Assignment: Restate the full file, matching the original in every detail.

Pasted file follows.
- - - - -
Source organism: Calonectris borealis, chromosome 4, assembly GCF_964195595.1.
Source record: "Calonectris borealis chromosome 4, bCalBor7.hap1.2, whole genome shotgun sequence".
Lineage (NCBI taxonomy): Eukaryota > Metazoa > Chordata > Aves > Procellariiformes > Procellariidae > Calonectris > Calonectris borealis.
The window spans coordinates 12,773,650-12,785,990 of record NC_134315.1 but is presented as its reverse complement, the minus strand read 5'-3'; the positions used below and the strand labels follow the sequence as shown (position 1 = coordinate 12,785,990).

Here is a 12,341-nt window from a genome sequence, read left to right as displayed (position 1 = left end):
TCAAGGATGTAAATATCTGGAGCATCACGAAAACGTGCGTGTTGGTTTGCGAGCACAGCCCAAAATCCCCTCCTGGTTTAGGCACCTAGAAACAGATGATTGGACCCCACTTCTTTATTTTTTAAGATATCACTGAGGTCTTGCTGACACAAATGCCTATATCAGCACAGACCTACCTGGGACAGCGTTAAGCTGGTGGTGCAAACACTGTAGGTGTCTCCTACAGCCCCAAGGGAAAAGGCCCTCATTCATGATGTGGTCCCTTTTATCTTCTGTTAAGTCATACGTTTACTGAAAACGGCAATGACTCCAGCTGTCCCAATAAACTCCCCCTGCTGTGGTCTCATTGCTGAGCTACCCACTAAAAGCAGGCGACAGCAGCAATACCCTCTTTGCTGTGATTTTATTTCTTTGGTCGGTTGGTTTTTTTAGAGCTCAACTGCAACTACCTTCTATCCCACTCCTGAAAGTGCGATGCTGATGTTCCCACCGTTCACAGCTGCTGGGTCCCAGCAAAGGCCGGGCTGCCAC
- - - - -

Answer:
Source organism: Calonectris borealis, chromosome 4, assembly GCF_964195595.1.
Source record: "Calonectris borealis chromosome 4, bCalBor7.hap1.2, whole genome shotgun sequence".
Lineage (NCBI taxonomy): Eukaryota > Metazoa > Chordata > Aves > Procellariiformes > Procellariidae > Calonectris > Calonectris borealis.
The window spans coordinates 12,773,650-12,785,990 of record NC_134315.1 but is presented as its reverse complement, the minus strand read 5'-3'; the positions used below and the strand labels follow the sequence as shown (position 1 = coordinate 12,785,990).

Here is a 12,341-nt window from a genome sequence, read left to right as displayed (position 1 = left end):
TCAAGGATGTAAATATCTGGAGCATCACGAAAACGTGCGTGTTGGTTTGCGAGCACAGCCCAAAATCCCCTCCTGGTTTAGGCACCTAGAAACAGATGATTGGACCCCACTTCTTTATTTTTTAAGATATCACTGAGGTCTTGCTGACACAAATGCCTATATCAGCACAGACCTACCTGGGACAGCGTTAAGCTGGTGGTGCAAACACTGTAGGTGTCTCCTACAGCCCCAAGGGAAAAGGCCCTCATTCATGATGTGGTCCCTTTTATCTTCTGTTAAGTCATACGTTTACTGAAAACGGCAATGACTCCAGCTGTCCCAATAAACTCCCCCTGCTGTGGTCTCATTGCTGAGCTACCCACTAAAAGCAGGCGACAGCAGCAATACCCTCTTTGCTGTGATTTTATTTCTTTGGTCGGTTGGTTTTTTTAGAGCTCAACTGCAACTACCTTCTATCCCACTCCTGAAAGTGCGATGCTGATGTTCCCACCGTTCACAGCTGCTGGGTCCCAGCAAAGGCCGGGCTGCCAC